Materials A collection of coins dated before 1990, placed in a clear plastic bag Overview of Lesson Marilyn is always on the lookout for ways to provide students experience with computing mentally. Her colleague Jane Crawford gave her the idea of presenting older students with the problem of figuring out the ages of coins. To…

View Lesson
Grades 4–5

Geometry comes to life in this lesson, as Rusty Bresser has fourth graders use geoboards to explore making pairs of line segments that touch exactly nine pegs, record them on dot paper, and label them as parallel, intersecting, or perpendicular. Rusty is the author of the new book Math and Literature, Grades 4–6, Second Edition…

View Lesson
Grades 4–5

In this lesson, Marilyn Burns shows fifth-grade students a fraction and they decide if it’s more or less than one-half and then explain their reasoning. This focus on one-half helps establish it as an important and useful benchmark. The lesson also provides practice with mental computation of whole numbers as students compare numerators and denominators.…

View Lesson
Grades 4–5

Collect and use data to solve a problem. Use collected data to develop statistical concepts of mean, median, and mode. References: Moira’s Birthday, by Robert Munsch (Annick, 1992) Materials Book: Moira’s Birthday Small,square sticky notes (2-by-2-inch), at least 1 per student Snap Cubes—approximately100–150 (maybe more if your class is larger than 25) Large sheets of…

View Lesson
Grades 4–5

This activity is excerpted from Minilessons for Math Practice, Grades 3–5, by Rusty Bresser and Caren Holtzman (Math Solutions Publications, 2006). Amy Jackson presented this lesson to her students in Florence Elementary School in San Diego, California. In this dice activity, the class works together to generate the numbers one through twelve in order. Clear…

View Lesson
Grades 4–5

This fifth-grade teacher knows that making connections among concepts and representations is a big idea in mathematics. She wants all of her students to be able to represent and connect number theory ideas. For example, she wants her students to represent square numbers visually by making squares on graph paper as well as to connect…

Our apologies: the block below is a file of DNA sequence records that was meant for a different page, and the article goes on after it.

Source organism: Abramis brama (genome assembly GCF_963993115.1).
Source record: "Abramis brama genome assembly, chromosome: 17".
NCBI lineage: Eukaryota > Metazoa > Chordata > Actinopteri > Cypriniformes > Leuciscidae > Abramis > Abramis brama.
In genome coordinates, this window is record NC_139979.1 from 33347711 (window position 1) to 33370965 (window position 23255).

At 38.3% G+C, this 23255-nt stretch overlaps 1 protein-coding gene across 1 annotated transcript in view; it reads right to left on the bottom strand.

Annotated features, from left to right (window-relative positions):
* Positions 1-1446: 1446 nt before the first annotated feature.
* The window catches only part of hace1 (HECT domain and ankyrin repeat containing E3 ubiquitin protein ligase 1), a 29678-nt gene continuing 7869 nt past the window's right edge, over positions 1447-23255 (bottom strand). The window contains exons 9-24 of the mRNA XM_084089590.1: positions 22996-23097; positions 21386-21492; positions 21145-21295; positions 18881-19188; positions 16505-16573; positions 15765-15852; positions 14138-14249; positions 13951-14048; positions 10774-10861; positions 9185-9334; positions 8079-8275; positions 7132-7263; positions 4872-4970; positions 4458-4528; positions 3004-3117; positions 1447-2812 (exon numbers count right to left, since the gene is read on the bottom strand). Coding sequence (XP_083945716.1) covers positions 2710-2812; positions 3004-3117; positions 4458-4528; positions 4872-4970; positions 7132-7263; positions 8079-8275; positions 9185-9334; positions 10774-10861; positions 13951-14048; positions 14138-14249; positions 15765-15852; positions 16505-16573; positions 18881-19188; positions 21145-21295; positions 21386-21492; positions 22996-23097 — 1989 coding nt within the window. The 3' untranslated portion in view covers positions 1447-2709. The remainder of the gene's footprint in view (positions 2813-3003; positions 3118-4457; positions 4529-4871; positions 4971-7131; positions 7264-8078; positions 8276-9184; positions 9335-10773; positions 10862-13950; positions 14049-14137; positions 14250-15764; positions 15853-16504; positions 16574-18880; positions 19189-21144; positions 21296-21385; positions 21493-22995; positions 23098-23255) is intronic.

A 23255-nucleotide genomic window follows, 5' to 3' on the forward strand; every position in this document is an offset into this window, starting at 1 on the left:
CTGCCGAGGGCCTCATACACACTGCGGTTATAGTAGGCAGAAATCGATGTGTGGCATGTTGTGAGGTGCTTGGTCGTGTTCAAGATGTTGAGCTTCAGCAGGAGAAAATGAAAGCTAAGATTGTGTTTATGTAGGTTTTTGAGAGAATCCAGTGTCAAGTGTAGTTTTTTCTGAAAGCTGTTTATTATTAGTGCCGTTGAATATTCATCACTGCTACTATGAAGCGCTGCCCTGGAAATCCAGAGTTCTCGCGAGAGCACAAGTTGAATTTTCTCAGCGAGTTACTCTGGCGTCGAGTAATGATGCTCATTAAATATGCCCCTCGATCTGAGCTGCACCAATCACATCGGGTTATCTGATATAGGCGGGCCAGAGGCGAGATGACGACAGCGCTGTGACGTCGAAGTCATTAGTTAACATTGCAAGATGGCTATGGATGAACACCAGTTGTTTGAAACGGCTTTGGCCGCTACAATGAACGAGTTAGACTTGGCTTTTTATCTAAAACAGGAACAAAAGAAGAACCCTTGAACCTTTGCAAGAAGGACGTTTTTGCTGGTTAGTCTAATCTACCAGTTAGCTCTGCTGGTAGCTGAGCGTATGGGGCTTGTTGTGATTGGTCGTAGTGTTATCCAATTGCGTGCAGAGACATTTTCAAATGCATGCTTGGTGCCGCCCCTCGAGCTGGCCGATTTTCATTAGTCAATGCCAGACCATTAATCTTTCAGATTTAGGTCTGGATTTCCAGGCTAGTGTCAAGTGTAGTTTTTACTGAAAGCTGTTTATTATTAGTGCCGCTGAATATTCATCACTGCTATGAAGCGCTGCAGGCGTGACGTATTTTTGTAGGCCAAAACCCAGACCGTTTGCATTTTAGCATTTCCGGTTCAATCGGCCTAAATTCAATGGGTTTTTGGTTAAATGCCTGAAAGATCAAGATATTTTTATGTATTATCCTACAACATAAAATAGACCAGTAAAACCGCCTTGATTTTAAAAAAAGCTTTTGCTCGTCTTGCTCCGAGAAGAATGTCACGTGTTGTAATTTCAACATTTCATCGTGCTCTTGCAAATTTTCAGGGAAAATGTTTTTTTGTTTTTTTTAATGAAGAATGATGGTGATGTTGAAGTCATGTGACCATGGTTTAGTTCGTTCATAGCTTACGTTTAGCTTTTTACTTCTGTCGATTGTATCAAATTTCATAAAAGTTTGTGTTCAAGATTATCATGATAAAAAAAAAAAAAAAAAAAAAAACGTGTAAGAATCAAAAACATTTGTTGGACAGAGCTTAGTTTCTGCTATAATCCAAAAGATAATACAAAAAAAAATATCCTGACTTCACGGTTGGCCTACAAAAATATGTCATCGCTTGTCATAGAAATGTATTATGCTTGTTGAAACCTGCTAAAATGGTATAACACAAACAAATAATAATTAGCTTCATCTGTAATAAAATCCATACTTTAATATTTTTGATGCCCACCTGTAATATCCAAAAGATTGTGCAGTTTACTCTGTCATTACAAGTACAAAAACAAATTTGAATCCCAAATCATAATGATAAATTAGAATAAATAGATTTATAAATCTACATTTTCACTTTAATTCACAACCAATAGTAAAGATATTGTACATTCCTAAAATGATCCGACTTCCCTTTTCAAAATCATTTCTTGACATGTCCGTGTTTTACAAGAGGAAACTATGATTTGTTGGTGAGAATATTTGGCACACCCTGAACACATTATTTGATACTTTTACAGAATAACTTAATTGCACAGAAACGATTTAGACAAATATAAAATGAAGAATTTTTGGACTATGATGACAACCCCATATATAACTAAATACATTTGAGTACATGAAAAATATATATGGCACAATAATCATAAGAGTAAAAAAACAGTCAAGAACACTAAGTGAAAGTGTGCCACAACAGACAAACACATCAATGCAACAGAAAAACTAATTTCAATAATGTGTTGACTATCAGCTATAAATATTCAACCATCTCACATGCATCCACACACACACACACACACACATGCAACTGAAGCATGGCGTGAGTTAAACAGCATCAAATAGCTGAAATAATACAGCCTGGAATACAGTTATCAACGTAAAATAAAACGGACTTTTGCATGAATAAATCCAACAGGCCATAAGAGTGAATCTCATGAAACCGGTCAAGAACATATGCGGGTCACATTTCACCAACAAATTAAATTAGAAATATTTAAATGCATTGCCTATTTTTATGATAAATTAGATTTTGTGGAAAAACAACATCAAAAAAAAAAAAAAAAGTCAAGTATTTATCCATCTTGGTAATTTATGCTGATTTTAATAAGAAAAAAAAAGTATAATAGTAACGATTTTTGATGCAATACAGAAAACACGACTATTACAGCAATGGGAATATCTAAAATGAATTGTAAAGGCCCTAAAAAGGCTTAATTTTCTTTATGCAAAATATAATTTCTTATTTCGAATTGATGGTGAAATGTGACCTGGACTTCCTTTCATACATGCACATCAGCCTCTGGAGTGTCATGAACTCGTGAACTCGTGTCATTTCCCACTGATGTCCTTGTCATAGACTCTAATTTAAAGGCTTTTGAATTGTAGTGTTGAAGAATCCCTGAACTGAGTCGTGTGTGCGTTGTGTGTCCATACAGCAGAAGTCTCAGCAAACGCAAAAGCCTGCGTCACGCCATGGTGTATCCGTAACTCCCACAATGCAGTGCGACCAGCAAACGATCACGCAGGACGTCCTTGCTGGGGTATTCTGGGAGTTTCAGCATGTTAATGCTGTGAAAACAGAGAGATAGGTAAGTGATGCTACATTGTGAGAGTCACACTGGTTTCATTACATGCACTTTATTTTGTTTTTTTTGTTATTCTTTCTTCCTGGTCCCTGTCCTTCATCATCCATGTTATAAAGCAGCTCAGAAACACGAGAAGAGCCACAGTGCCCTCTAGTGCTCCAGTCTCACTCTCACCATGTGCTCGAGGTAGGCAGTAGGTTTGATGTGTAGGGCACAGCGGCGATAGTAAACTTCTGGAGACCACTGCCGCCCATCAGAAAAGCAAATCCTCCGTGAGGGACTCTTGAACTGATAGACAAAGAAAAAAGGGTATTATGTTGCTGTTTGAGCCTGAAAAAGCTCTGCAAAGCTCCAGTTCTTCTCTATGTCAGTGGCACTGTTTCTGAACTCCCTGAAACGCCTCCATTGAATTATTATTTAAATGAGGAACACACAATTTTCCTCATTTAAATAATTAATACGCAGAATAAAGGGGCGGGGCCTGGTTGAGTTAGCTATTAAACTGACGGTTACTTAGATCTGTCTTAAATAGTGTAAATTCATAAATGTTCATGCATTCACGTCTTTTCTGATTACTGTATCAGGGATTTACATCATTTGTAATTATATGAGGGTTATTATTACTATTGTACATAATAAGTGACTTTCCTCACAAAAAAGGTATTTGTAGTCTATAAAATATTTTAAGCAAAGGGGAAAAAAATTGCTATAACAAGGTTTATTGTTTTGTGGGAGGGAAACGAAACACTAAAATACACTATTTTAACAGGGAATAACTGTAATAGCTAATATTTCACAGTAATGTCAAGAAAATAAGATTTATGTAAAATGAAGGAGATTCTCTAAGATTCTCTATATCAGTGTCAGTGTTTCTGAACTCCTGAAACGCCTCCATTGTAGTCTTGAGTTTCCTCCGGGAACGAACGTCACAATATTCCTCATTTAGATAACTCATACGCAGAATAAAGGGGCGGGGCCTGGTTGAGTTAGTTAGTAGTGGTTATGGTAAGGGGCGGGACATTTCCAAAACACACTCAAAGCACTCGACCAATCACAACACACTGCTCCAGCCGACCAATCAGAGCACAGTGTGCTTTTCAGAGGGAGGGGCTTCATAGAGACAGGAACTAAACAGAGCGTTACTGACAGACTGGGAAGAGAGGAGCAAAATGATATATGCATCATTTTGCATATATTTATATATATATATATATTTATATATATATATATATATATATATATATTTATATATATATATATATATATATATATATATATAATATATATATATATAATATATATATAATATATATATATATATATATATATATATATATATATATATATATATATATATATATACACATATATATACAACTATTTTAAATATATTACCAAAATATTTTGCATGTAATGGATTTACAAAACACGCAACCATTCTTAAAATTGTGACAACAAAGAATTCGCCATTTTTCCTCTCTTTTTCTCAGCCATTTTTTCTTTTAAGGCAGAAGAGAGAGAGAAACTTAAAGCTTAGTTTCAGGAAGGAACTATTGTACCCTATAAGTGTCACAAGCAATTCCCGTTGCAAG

View Lesson
Grades 4–5

In this lesson, excerpted from A Month-to-Month Guide: Fourth-Grade Math (Math Solutions,2009), Lainie Schuster has her fourth graders start the school year with an investigation that offers them the opportunity to work in pairs to collect, represent, and analyze data. She uses the children’s book Martha Blah Blah, by Susan Meddaugh (Houghton Mifflin Company, 1996),…

View Lesson
Grades 4–5

Day-by-Day Math: Activities for Grades 3–6, by Susan Ohanian, is an eclectic and quirky collection of events — and the mathematical investigations, problems, or activities that are suggested by them.Each day of the year, from January 1 through December 31, lists historical events, each a lighthearted or serious moment. Some of the classroom suggestions are…

View Lesson
Grades 4–5

I was a little less than halfway through reading K. T. Hao’s One Pizza, One Penny to Robin Gordon’s fourth graders when I read what Ben Bear was thinking: “If Chris Croc can sell his cake, my pizzas can bring me a fortune! If each slice sells for one gold coin, and if I can sell…

View Lesson
Grades 4–5

I wrote ¾ on the board and asked the class, “Who can think of a fraction that has a numerator that’s greater than the numerator of the fraction I wrote on the board and also a denominator that’s greater than the denominator on the board?” A few hands sprung up. I suspected that some hadn’t heard…

View Lesson
Grades 4–5

While browsing through About Teaching Mathematics recently, I came upon an activity, Area and Perimeter, that had once been one of my favorites but that I hadn’t taught in quite some time. I decided to use it with fifth graders in a different way than suggested in the book and have described below what I…

View Lesson
Grades 4–5

“Who can explain what a riddle is?” Danielle Gilligan asked her fifth graders. “It’s like a mystery you have to figure out,” Jill said. “It has clues that help you solve it,” Ramon added. “I have a book about a riddle,” Danielle said. “I’m going to read the story and stop at a certain point…

View Lesson
Grades 4–5

Question: Here is a set of numbers: {2, 3, 5, 7, 11, 13, 17}. How are these numbers alike? Students may offer that the numbers are all less than 20. Accept this, but push students to think about the factors of the numbers. Following are several possible responses: All have a factor of one. All…

View Lesson
Grades 4–5

In this lesson, fourth and fifth graders gain experience multiplying by ten and multiples of ten as they make choices about the numbers to use to reach the target amount of three hundred. I began the lesson, “Today I’d like to share a game with you. In this game you will be multiplying by ten,…

View Lesson